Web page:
HMRC’s review of Family Investment Companies and their use for wealth planning

30 Jul 2021

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At its simplest, a Family Investment Company (FIC) is a structure that can be used to transfer value to the younger generation while allowing the older generation to maintain control over the assets and without creating an immediate inheritance tax (IHT) charge. The use of a FIC is increasingly seen as a popular alternative to a family trust.

HM Revenue & Customs’ view

In April 2019, HM Revenue & Customs (HMRC) set up a team to review the use of FICs. At the time, it was stated that the team’s work was of an exploratory nature.

HMRC has recently published its findings, concluding that it now has a better understanding of the characteristics of FICs and the use of these structures does not suggest those taxpayers that use them are non-compliant when it comes to their tax affairs. Whilst so far there have not been any significant changes to the taxation of FICs, we may see new anti-avoidance rules in the future.

FICs are now being brought into ‘business as usual’ within HMRC. Such entities will not require to be dealt with by a dedicated team at HMRC.

Establishing a FIC

A FIC is a private company that is controlled and run by its directors, with family members, possibly including family trusts, owning the shares.

The FIC’s Articles of Association can be tailored to the specific needs of the family to create a bespoke vehicle that meets their particular needs, often as an alternative to a family trust. The articles can be used to determine matters such as the appointment of directors, distribution of profits, the return of capital and the transfer of shares. This enables parents to retain control over assets whilst accumulating wealth in a tax efficient manner and facilitating succession planning.

The parents can retain control by subscribing for shares with voting rights, which give control of the company at shareholder and board level.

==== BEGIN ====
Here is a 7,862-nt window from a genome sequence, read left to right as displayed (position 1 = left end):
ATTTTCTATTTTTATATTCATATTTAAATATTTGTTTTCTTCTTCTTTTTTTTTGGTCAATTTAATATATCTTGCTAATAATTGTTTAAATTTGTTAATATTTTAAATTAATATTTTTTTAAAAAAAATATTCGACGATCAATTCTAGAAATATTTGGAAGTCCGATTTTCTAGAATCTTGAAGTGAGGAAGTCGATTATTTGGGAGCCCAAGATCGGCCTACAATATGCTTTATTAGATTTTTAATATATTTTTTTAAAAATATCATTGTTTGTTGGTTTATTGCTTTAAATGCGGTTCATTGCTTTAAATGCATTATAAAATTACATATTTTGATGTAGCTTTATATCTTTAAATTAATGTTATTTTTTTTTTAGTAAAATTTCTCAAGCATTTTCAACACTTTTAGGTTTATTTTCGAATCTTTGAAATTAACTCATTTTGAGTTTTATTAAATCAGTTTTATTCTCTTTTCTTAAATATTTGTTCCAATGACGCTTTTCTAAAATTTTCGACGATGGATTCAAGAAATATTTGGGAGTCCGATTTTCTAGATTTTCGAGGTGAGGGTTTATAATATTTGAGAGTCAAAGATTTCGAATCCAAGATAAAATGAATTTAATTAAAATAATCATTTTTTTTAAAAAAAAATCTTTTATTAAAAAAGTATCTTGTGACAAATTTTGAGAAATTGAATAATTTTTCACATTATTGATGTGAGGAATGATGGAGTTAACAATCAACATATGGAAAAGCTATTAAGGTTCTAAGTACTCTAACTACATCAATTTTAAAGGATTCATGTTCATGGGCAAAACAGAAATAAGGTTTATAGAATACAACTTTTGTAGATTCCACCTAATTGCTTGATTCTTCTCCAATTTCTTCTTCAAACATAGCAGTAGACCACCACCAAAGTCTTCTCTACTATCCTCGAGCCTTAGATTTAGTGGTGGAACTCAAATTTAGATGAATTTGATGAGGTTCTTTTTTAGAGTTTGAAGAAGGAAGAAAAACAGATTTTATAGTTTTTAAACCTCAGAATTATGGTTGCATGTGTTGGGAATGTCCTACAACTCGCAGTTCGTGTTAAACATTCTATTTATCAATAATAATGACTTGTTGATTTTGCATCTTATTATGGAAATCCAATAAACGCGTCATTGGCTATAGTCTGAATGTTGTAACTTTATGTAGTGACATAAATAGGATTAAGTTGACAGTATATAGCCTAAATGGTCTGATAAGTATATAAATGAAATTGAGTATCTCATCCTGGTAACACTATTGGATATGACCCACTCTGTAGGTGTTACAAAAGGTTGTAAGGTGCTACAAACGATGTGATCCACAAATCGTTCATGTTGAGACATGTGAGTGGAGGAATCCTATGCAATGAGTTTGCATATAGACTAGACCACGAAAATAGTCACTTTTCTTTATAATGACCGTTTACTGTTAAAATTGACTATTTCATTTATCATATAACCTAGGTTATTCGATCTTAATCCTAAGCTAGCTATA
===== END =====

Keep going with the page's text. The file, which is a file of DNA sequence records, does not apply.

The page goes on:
The parents can then choose to gift non-voting shares to their children or make cash gifts to allow them to subscribe for non-voting shares. Alternatively, the parents could settle shares or cash for subscription of shares onto a trust for the benefit of their children.

Although particular care is needed in their structuring, FICs are typically funded primarily by way of shareholder loans from the parents, with only a small amount of share capital. The repayment of these loans using cash generated by investments held by the company is tax-neutral. Only when their initial loans have been fully repaid will further extractions from the FIC trigger tax charges in the hands of the parent shareholders.

Tax benefits

FICs can also be tax efficient vehicles by bringing income within the corporation tax regime instead of the charge to personal taxes.

A company will pay corporation tax at, currently, 19% which is generally lower than personal income tax rates (the top rate being 45%/46%). In addition, no corporation tax will be payable on the majority of dividends received by a company and management and business expenses will often be deductible for corporation tax purposes when they would not be for individuals.

FICs are particularly efficient if profits are retained in the structure for reinvestment. There will be additional tax at shareholder if profits are extracted from the company, for example by dividends.

Based on the current UK corporation tax rate of 19% and dividend rate for individuals of 38.1%, the effective rate of tax on generated by a FIC which are extracted for personal use is 49.5%.

From 1 April 2023, the rate of corporation tax for FICs will be increasing to 25%. Subsequent to this change, using current income tax rates, the effective rate of tax when extracting profits as a dividend for personal use will increase to 53.6%. The effective tax rate of 53.6% exceeds the current highest level of income tax in England and Wales of 45% and 46% for Scottish taxpayers.

The conclusion of HMRC’s review implies that it does not view the use of FICs at the most aggressive end of tax planning, although we must wait and see whether we get future changes to the taxation of FICs, especially where they are used to roll up profits at lower corporate tax rates. For the time being, and even when corporation tax rates increase in 2023, their use can still be an attractive option for parents or grandparents who wish to pass on wealth to the next generation whilst still retaining control over the assets.

If you would like to discuss FICs and how they could be used for your family, please speak to your usual Saffery Champness partner, or contact Hilary Clelland.

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